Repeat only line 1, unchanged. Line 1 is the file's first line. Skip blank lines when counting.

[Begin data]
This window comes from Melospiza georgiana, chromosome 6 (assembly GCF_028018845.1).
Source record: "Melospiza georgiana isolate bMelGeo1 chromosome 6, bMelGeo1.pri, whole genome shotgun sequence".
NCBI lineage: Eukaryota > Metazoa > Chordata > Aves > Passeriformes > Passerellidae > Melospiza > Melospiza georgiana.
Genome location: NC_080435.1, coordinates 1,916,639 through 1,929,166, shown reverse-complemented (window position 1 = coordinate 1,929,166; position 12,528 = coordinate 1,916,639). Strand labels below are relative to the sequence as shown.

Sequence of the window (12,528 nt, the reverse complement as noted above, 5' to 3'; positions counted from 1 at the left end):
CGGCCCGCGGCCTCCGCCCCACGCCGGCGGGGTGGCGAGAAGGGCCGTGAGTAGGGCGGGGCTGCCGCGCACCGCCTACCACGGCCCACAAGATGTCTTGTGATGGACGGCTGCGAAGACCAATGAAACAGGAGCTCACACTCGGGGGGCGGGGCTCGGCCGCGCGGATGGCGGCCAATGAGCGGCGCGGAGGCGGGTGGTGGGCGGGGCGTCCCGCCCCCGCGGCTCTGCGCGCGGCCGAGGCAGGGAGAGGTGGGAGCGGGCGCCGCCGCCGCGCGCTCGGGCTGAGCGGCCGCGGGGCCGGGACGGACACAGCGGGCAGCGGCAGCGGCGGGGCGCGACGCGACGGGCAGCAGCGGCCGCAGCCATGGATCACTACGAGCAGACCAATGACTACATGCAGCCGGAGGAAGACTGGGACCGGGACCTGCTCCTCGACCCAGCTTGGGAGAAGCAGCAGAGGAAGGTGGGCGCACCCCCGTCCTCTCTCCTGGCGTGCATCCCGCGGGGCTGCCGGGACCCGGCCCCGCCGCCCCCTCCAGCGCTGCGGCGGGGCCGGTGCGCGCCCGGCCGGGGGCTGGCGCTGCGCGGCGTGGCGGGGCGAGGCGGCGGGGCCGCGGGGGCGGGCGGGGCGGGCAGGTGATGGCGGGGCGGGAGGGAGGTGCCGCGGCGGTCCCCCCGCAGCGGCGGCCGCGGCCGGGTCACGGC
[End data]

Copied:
This window comes from Melospiza georgiana, chromosome 6 (assembly GCF_028018845.1).